This sounded rather intriguing. Turn a smartphone into a stand-alone radar detector? Could one even do this? If so, how? Inquiring minds wanted to know. Well, actually, I was looking for something interesting to blog about. But I was sure you would want to know. So there you go.

    Radar is radio technology, and smartphones do contain radio transceivers. However, radar operates on different frequencies than, say, wi-fi or Bluetooth. The chance of an app tuning a 2.4GHz wi-fi transceiver on a smartphone to pick up police radar guns seemed like a bit of a stretch, but to be fair (and for entertainment purposes) we decided to test it out anyway.

    We installed the app on my Motorola Droid X. From the moment it activated I knew this was going to be interesting, and I immediately sensed that somehow, in some way, I was going to either be taking a ride, or be taken for one. I was right - on both.

    When launched, the screen displays a simple layout with large numerical readouts for Signal Strength (dBm) and Speed (mph) in landscape mode only. A black, vertical bar on the right edge of the display that also apparently monitors signal strength bounces up or down in tandem with the numerical readout. The screen turns red when it allegedly detects a signal purportedly from an actual radar gun and the words "Radar Detected" appear in bold. There is also a small rectangular green icon in the upper left corner of the display to apparently indicate the radar detector app is on and active. Apparently is the keyword in this entire description because, save for a couple of outdated screenshots of the app in the Google Play store, there seems to be no instruction set or user guide available to explain how to use this radar detector app. The layout is simple, but you do need to understand what you are looking at when using the app, so if you aren't already familiar with the basics of radar detectors, good luck.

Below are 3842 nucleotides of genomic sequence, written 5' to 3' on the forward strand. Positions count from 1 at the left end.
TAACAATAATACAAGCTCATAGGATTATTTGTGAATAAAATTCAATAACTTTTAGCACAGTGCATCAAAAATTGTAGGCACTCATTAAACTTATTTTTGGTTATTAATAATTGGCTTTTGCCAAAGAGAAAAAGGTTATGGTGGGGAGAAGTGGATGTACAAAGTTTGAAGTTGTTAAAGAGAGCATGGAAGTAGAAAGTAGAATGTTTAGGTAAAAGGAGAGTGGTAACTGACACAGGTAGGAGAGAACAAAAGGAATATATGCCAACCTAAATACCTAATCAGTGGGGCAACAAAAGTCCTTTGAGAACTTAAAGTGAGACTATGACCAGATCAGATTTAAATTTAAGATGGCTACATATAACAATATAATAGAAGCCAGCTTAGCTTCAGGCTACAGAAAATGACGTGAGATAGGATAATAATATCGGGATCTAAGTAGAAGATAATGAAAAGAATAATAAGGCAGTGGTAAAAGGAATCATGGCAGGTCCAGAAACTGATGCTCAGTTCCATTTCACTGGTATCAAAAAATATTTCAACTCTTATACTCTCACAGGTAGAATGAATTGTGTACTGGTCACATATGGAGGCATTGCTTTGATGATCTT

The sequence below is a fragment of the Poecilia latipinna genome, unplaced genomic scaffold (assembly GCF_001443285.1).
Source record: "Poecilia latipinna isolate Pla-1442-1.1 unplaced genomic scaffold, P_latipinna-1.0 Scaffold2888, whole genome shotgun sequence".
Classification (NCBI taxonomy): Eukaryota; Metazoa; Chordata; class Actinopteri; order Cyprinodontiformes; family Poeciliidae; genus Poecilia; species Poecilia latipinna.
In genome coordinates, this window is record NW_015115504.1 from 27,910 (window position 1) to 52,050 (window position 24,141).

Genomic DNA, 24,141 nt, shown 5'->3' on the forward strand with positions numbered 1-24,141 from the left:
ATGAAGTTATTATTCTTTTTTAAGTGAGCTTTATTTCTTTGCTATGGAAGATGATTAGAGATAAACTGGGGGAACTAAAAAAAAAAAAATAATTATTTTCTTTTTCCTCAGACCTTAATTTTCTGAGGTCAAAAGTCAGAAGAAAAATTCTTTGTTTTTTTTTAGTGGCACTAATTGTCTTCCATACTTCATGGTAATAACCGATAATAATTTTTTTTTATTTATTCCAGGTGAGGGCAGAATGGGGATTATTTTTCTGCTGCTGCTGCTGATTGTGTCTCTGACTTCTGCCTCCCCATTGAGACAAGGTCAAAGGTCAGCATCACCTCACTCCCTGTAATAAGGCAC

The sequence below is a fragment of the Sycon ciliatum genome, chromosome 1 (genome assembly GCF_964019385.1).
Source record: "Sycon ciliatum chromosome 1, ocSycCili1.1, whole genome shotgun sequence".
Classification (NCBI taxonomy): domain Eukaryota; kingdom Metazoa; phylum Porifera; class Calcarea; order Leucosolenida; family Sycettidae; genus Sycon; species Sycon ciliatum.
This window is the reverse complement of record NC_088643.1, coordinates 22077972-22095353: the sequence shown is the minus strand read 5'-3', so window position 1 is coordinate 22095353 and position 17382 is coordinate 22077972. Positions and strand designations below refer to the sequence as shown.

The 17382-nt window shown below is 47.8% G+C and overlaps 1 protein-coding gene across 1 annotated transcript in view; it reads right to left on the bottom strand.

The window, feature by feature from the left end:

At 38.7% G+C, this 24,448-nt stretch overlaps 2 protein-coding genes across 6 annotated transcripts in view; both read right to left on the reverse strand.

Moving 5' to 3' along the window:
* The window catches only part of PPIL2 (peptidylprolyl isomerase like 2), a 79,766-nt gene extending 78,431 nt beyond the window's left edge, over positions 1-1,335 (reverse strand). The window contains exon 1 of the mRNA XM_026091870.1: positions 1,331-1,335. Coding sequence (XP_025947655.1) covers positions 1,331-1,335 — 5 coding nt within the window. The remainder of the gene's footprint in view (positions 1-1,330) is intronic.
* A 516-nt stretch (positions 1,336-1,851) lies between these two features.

The app uses the on-board GPS to calculate vehicle speed (and possibly other operations as well). According to user reviews of this app, the GPS service on the smartphone needs to be on and enabled in order for the app to function. GPS can be somewhat resource intensive and drain a smartphone battery quickly, so it is generally best to connect the phone to a vehicle DC charger when using it.

    At first, the Signal Strength display indicated some minor activity, even when placed on a desk in the middle of an office. When moved outdoors, the levels increased somewhat, fluctuating wildly and seemingly at random. Aiming it a few feet from a wi-fi router caused the levels on the readout to experience an even greater increase, fluctuating even more wildly than before. The bar indicating signal strength bounced rapidly up and down. However, after a couple of minutes, it quieted down, and the levels went back to nearly zero and stayed there, even when just two feet from the router and facing it directly.

    The next test utilized a radar gun. The first time the trigger was pulled, the screen turned red and the radar detector app went off, emitting a few short beeps. Unfortunately, that was the one and only time it happened. Subsequent tests using the radar gun at various distances and angles elicited no response from the detector at all, even when aimed at it point blank.